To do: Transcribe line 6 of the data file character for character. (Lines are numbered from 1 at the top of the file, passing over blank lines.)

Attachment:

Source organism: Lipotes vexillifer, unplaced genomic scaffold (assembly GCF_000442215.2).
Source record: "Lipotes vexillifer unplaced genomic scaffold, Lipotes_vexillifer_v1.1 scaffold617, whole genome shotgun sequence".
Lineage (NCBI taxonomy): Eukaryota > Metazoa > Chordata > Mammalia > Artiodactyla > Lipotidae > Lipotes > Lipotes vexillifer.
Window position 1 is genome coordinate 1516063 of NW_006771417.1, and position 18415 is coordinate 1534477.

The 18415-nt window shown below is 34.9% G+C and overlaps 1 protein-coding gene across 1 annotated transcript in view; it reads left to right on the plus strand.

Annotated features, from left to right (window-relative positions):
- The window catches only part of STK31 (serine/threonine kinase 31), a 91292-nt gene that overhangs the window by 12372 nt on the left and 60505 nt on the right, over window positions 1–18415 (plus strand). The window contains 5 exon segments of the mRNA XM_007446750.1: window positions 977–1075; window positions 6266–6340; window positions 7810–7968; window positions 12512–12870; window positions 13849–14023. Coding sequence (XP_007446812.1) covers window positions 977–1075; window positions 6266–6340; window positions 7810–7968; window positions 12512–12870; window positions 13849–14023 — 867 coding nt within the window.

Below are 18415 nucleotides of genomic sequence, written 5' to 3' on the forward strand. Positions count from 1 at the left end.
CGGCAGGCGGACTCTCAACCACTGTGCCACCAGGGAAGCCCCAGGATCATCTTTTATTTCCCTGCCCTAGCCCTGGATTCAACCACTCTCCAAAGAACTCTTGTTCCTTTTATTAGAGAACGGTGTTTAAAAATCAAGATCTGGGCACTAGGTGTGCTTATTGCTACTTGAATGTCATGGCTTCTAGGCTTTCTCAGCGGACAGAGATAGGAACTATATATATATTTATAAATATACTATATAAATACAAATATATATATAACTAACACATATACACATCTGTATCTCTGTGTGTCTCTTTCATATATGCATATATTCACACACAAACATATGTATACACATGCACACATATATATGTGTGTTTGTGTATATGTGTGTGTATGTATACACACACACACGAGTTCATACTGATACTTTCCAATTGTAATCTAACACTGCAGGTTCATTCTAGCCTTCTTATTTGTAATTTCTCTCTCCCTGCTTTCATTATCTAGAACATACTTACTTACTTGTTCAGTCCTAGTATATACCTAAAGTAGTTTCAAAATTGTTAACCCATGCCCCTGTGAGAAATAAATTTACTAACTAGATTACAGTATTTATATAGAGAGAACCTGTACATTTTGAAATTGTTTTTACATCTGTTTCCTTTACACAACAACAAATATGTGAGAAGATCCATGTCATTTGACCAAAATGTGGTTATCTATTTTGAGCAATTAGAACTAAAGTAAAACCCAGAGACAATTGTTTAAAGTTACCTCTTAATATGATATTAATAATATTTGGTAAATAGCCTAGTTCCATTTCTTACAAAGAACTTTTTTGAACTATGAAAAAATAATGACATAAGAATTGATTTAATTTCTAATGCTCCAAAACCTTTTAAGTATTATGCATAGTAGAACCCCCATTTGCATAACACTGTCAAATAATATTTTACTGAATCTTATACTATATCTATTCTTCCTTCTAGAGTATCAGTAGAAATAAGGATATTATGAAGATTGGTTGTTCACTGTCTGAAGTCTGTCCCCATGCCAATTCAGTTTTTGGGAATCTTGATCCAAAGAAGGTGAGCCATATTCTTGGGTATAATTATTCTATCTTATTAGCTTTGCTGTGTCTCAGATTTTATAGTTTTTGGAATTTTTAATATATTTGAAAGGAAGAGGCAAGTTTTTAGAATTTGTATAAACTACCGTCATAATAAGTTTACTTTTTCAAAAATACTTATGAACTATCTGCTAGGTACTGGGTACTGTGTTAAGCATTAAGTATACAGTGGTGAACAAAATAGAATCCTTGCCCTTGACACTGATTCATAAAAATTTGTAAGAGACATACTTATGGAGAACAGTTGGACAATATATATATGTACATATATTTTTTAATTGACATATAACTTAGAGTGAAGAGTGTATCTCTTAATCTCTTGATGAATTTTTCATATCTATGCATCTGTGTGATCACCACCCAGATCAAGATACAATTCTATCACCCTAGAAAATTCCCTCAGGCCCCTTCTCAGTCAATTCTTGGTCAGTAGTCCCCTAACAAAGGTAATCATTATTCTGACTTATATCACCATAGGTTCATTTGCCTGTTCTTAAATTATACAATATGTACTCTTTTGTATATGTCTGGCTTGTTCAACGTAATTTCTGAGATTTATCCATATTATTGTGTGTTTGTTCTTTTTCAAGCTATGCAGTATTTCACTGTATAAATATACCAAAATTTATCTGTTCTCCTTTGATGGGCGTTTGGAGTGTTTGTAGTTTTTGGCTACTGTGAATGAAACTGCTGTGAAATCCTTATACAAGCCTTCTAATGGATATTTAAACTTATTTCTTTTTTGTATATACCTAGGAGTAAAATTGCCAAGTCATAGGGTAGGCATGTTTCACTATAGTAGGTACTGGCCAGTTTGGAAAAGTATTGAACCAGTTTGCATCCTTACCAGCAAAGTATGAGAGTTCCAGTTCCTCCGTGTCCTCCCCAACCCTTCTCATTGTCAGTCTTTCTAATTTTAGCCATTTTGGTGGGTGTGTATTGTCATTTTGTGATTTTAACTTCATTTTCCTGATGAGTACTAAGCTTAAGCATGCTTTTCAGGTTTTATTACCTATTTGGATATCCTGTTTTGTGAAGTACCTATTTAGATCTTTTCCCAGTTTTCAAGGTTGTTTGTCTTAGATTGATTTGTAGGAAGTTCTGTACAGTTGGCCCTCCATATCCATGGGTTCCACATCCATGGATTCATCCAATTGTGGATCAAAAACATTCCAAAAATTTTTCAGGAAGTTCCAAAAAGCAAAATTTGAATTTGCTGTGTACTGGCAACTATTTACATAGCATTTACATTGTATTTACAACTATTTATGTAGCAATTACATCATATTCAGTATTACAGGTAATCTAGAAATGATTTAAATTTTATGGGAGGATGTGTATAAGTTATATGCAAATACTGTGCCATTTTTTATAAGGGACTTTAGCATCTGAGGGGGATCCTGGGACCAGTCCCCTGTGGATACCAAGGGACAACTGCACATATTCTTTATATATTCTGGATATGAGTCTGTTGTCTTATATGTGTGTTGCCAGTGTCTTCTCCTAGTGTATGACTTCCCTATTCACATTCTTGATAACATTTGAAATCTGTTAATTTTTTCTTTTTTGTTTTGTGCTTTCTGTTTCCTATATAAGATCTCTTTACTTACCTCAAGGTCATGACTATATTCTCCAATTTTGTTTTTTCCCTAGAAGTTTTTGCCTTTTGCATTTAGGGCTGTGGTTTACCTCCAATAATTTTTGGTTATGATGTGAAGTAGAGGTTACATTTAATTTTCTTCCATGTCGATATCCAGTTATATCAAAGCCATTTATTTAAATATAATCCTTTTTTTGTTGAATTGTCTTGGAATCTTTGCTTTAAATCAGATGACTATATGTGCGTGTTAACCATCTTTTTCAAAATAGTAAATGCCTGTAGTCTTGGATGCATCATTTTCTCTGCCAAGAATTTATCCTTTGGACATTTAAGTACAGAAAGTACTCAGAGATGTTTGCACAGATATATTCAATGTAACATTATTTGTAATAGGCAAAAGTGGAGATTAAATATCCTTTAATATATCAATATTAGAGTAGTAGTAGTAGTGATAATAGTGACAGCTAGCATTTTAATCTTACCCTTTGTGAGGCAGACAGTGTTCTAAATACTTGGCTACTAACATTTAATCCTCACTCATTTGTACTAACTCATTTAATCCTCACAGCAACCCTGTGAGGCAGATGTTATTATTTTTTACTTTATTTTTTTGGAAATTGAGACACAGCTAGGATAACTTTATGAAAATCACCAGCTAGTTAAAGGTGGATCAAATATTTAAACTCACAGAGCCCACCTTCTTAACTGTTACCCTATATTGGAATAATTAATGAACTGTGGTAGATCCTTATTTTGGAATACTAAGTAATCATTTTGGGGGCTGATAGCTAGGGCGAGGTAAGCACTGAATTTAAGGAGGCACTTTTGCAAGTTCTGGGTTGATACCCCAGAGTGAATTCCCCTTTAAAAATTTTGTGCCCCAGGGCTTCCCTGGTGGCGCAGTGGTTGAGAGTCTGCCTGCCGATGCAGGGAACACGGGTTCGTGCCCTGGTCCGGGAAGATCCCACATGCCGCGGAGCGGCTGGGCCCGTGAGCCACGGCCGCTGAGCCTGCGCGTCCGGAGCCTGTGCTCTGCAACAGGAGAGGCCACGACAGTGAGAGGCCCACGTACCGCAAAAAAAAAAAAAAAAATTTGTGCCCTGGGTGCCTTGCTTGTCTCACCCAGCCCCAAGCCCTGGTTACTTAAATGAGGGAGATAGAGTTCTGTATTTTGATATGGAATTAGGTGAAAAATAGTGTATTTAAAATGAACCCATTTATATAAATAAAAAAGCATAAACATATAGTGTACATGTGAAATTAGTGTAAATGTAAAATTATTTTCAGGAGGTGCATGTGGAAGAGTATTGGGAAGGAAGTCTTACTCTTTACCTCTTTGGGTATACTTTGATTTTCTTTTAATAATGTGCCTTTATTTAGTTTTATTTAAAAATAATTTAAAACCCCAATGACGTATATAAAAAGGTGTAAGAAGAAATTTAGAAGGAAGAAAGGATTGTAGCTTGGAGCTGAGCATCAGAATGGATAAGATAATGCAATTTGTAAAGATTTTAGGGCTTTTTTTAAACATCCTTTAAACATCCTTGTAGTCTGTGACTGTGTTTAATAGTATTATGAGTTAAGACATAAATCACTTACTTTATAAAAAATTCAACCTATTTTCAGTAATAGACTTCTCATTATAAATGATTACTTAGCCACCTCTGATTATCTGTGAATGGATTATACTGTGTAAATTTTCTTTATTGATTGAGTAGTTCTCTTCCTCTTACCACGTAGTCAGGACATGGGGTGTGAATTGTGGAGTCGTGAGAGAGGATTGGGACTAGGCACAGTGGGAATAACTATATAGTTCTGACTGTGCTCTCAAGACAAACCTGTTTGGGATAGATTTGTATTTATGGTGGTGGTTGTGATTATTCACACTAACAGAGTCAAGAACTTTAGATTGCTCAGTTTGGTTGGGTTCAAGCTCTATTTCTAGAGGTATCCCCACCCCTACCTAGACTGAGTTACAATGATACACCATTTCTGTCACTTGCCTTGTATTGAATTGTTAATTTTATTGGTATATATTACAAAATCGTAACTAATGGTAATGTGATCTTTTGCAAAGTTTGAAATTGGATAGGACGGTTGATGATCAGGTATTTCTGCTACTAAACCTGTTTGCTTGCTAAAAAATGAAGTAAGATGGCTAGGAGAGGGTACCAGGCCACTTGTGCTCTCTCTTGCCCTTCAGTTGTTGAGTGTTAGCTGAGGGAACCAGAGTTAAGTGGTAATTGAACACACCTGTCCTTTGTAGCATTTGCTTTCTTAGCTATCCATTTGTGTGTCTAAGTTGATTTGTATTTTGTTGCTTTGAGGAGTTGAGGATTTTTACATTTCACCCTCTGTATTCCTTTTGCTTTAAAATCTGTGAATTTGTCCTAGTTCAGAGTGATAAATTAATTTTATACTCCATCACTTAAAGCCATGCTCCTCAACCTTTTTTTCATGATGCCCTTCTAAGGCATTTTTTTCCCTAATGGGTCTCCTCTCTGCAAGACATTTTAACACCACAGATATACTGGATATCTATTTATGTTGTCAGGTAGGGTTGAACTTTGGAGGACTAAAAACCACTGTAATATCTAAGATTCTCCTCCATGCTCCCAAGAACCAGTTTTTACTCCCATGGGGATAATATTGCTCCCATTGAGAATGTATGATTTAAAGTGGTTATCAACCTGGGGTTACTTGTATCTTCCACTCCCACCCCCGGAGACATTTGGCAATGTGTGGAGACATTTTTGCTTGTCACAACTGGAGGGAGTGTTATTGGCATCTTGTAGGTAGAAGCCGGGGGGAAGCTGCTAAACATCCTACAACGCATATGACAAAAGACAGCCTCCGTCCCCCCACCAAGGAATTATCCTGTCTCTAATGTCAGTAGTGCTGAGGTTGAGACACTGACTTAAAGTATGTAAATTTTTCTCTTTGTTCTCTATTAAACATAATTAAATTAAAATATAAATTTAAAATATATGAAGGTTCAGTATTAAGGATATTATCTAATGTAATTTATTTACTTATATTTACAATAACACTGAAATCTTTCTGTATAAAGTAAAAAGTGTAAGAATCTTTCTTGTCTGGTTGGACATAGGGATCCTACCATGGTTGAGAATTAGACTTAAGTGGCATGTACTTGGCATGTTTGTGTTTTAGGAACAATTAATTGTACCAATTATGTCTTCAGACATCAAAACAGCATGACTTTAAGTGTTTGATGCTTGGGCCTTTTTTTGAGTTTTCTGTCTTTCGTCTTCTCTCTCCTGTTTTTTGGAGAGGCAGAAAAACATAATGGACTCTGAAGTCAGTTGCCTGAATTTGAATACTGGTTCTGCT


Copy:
Annotated features, from left to right (window-relative positions):